Design has to take you forward!

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Photo by Newworks

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Photo by Mater

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Photo by Mater

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Photo by Dnmark

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Photo by Andersen

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Photo by BoConcept

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Photo by BoConcept

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Photo by Eva Solo

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Photo by ARDE

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Photo by Newworks

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Photo by ARDE

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ARDE portrait

Photo by ARDE

Published
03.04.2019

Design is by definition made for exploration and finding new solutions. Thus, for Danish ARDE, working with design means moving in only one direction: forward. Meet the man behind ARDE who loves to explore new materials and sustainable technologies that can be transformed into successful products.

Every design created by ARDE has to challenge physical functionality and artistic visual expression and be commercially engaging. These three elements are, for the owner and founder of Danish design agency ARDE, guidelines in their approach to all new projects that the company takes on:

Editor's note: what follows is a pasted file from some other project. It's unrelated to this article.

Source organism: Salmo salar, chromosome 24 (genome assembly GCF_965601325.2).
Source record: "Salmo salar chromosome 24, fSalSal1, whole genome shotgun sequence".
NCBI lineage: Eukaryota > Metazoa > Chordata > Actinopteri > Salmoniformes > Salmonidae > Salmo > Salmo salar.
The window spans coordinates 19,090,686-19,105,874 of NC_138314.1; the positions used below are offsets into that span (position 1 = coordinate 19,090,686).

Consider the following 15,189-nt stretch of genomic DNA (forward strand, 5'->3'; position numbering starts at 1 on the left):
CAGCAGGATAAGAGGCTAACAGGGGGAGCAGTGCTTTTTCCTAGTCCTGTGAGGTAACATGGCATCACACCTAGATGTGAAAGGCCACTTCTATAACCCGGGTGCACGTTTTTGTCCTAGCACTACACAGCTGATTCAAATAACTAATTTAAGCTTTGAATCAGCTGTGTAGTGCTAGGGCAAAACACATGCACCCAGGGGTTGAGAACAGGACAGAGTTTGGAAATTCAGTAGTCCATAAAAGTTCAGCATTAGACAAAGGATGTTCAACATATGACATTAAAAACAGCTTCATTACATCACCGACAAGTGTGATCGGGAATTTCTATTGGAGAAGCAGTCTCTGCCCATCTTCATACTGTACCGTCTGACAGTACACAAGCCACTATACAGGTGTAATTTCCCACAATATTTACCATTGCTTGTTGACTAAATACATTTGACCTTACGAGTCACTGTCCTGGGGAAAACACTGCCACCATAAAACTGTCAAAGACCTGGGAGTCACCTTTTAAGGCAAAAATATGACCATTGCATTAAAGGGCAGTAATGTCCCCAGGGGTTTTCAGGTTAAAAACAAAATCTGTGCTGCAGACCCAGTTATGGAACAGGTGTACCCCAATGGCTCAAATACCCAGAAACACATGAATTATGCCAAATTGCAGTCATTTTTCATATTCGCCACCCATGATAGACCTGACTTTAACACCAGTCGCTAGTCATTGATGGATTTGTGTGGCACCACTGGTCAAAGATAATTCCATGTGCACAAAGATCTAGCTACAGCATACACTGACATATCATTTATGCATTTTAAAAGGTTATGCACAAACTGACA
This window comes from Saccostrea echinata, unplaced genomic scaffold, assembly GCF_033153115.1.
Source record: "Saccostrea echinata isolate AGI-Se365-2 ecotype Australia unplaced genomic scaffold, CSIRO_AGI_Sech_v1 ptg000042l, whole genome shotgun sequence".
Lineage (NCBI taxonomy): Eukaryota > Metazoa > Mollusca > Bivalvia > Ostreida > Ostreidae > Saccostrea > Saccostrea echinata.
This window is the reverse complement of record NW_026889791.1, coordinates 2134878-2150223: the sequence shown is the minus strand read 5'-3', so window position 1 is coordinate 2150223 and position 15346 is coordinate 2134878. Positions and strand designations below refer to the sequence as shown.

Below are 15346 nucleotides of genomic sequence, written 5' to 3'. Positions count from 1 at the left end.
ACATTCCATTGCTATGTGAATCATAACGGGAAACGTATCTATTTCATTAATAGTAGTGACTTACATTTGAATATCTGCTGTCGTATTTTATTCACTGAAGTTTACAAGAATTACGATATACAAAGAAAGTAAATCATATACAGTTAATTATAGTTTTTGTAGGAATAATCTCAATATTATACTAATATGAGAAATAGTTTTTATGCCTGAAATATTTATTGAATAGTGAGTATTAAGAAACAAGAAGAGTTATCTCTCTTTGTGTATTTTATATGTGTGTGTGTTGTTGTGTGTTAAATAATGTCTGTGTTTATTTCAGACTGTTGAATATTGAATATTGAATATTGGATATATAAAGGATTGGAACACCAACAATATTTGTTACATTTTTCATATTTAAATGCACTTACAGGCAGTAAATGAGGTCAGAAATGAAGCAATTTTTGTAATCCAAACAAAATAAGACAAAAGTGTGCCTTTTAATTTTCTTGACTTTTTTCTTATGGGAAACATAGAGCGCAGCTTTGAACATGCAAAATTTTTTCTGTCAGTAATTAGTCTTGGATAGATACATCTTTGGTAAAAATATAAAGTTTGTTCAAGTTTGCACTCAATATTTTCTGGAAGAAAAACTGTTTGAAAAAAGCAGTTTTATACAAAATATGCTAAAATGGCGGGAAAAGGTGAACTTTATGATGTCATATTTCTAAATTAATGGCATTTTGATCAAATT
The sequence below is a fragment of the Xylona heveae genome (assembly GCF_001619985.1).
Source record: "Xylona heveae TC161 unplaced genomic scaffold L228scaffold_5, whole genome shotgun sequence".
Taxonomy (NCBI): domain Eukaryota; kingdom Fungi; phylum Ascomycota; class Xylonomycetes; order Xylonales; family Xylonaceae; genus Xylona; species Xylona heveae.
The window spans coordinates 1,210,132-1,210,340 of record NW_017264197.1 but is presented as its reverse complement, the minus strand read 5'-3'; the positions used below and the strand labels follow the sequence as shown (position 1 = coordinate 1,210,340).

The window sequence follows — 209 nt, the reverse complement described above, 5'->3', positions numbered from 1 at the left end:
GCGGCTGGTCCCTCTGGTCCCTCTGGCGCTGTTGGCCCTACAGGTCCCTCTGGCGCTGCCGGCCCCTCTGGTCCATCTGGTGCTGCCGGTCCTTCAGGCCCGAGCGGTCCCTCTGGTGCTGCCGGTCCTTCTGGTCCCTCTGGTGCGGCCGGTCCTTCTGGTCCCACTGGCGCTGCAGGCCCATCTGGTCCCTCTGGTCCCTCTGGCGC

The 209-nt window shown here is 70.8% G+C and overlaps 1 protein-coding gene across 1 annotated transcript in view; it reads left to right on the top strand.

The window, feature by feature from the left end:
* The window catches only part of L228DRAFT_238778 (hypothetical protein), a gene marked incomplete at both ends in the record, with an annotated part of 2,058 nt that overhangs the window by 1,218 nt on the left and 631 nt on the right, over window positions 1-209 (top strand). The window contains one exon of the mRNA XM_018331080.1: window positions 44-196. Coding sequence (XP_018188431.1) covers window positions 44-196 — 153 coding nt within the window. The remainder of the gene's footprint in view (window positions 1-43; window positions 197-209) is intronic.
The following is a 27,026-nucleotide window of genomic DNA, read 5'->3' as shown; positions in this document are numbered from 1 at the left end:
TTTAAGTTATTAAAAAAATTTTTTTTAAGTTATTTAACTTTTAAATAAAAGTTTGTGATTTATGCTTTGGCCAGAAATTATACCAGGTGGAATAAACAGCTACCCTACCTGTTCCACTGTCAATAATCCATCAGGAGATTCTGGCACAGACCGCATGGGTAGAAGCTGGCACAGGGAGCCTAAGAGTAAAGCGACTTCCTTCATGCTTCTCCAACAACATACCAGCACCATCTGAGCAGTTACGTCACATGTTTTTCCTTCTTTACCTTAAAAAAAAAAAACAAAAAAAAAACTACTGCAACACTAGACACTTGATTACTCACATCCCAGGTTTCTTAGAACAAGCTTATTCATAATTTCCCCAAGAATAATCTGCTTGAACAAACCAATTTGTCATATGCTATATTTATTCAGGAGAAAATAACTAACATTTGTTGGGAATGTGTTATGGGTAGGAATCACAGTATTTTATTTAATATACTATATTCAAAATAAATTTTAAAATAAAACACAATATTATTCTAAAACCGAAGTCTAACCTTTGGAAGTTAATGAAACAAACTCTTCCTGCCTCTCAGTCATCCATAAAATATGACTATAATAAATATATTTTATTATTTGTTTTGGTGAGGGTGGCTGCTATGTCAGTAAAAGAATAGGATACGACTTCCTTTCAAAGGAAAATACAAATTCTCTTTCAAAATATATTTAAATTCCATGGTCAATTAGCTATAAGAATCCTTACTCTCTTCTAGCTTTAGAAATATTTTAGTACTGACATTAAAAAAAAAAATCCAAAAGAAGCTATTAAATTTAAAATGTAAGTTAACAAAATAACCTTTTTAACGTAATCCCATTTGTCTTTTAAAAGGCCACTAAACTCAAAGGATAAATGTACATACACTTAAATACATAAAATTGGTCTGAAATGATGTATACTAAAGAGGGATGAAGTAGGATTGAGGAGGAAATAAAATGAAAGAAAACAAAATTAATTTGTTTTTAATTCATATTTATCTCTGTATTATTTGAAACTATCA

“We want to create an impact with the furniture we create. This impact has two different aspects: one is the way in which we design for the many or else our design has no impact, and the another is more at the production level, whereby we always seek to design using sustainable development, simply because being responsible for our planet is the only thing that makes sense”, states Rene Hougaard.

Rene Hougaard is the owner and founder of Danish ARDE, which has a wide portfolio showcasing work and design solutions it has done for a number of well-known Danish furniture brands.

As with many other designers, he is fascinated by those Danish designers who founded the term “Danish Modern”. Not because they created icons, but because of the impact their way of working has had and continues to do so:

“They pushed the boundaries for the materials that were known and accessible at that time. All the time! They were all incredible craftsmen. But at the same time, they combined their interest in the way people were changing their way of living with their own quest to create democratic design. In effect, furniture designed for people – in terms of the expression as well as in the price point. Sometimes, it feels like we tend to forget what really created the success Danish design had in the ‘50s and ‘60s; the designers were not focused on creating classics, they were focused on good craftsmanship, exploring boundaries and pushing evolution forward”, he tells and continues: